Attributes of a Healthy Marriage: Friendship

This post is a part of a series from our friends at The Romantic Vineyard. Check out all the great resources they offer here.

This one may seem like a given, but it isn’t. We have encountered far too many couples who after years of marriage have nothing in common. This is a dangerous place to be. We become vulnerable to the wiles of the enemy whispering, “Is this all there is?”

If you find yourself in this place it is not too late to make changes, but it won’t be easy. Healthy marriages are never easy to build or maintain. It takes constant effort. Marriage is like one rowing on a fast flowing stream. To stop rowing guarantees you will drift going where you don’t want to go. Don’t do it!

It helps to remember where you started.

It may have been years ago, but it is worth the effort. Take out old photos of things you did and places you visited. Reminisce the good old days and allow your friendship to spark again.

Psalm 9:1 says: “I will give thanks to the Lord with my whole heart; I will recount all of your wonderful deeds.”

Friends enjoy doing things together. Even if you have little in common do the unselfish thing and take an interest in what your spouse enjoys.

Philippians 2:3-4 says: “Do nothing from selfish ambition or conceit, but in humility count others more significant than yourselves. Let each of you look not only to his own interests, but also to the interests of others.”

A few years ago I got to thinking about what our life would look like with grown children who no longer live with us. I knew Tom loved to play golf, and I had only ever played Putt-Putt– hardly the comparison. So I took golf lessons. My goal was to become good enough to keep up with him on the course without causing him dread when I asked to play. It took three years, but now we enjoy spending a day together doing something he loves. (A side note: I love golf now too, and I’m pretty good at it–so Tom says.)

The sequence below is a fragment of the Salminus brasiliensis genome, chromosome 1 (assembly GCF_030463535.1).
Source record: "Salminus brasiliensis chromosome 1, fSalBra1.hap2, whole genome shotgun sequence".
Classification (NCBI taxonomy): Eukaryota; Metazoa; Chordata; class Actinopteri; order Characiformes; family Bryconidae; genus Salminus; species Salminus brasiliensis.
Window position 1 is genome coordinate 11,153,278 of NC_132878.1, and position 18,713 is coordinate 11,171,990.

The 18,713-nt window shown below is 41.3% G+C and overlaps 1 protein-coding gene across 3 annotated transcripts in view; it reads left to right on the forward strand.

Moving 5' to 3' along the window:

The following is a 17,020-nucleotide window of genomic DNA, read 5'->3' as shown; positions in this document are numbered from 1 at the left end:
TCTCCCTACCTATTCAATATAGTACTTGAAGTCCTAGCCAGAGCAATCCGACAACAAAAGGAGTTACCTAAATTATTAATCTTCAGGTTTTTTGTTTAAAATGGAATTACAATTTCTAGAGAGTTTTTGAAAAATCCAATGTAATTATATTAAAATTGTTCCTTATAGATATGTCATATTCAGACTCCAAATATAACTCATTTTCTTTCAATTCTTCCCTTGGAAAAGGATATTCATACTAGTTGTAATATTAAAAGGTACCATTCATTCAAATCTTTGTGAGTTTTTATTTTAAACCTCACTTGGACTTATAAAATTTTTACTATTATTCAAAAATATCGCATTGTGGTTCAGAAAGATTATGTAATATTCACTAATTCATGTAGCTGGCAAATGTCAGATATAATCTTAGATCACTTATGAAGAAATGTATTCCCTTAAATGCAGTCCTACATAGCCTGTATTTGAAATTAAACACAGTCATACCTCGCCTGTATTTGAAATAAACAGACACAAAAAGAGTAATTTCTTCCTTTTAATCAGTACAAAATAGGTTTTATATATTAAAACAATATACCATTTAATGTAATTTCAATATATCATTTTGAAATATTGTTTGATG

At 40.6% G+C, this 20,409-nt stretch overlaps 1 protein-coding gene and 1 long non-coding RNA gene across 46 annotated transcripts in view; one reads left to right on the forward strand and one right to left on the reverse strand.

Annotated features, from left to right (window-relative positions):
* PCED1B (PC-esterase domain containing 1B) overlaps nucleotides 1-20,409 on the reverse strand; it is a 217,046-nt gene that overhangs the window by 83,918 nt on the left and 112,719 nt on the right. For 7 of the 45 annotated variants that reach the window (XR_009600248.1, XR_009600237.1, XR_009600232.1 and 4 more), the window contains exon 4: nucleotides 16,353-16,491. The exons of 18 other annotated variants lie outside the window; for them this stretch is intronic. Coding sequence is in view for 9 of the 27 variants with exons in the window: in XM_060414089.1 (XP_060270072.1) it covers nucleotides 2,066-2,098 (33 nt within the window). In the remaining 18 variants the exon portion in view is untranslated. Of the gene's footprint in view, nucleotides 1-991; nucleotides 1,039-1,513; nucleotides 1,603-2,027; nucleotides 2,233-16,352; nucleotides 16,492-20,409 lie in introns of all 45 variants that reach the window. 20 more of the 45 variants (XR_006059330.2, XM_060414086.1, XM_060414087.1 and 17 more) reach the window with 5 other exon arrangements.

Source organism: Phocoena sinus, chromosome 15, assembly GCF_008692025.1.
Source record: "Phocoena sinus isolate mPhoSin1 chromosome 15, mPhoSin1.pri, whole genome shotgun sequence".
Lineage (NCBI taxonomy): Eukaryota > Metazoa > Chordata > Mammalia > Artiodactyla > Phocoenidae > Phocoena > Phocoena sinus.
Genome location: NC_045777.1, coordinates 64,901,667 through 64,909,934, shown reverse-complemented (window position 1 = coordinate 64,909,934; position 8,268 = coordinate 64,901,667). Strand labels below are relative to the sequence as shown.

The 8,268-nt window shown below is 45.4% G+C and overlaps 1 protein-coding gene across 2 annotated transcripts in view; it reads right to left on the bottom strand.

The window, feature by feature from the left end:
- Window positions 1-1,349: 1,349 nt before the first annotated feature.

It’s easy to excuse ourselves because that’s just not who we are. But a healthy marriage requires us to consider our spouse’s interest above our own. I know that has a sting to it, but better for us to put a sting on ourselves than to be stung by the pain of a drifting marriage.

What’s the practical application to cultivating friendship in marriage?

  • Study your spouse. Even if you are years away from having an “empty nest”. Keep up with what they love and find interesting.
  • Cultivate your friendship. Friends are friends because they make a priority of being together.
  • Find ways to laugh together. The Bible says laughter is good for the soul like a medicine.
  • Make love often–this is the one aspect of your friendship that no one else can satisfy for your spouse. Connecting skin-to-skin goes a long way in building intimacy.
  • Don’t cultivate any other friendship more than you do that with your spouse. We all need friends of the same sex. They are gifts from God to us. It is important to talk with your husband before you mention it to your girlfriends. Make his friendship and advice the one you seek first.
  • Husbands, this goes for you as well. Don’t make your man cave a higher priority than you do date nights with your spouse. The unspoken words communicated by doing so speaks volumes to her.

If I were to observe you and your spouse on a dinner date, would I see a couple who enjoy quality time together? I pray so.

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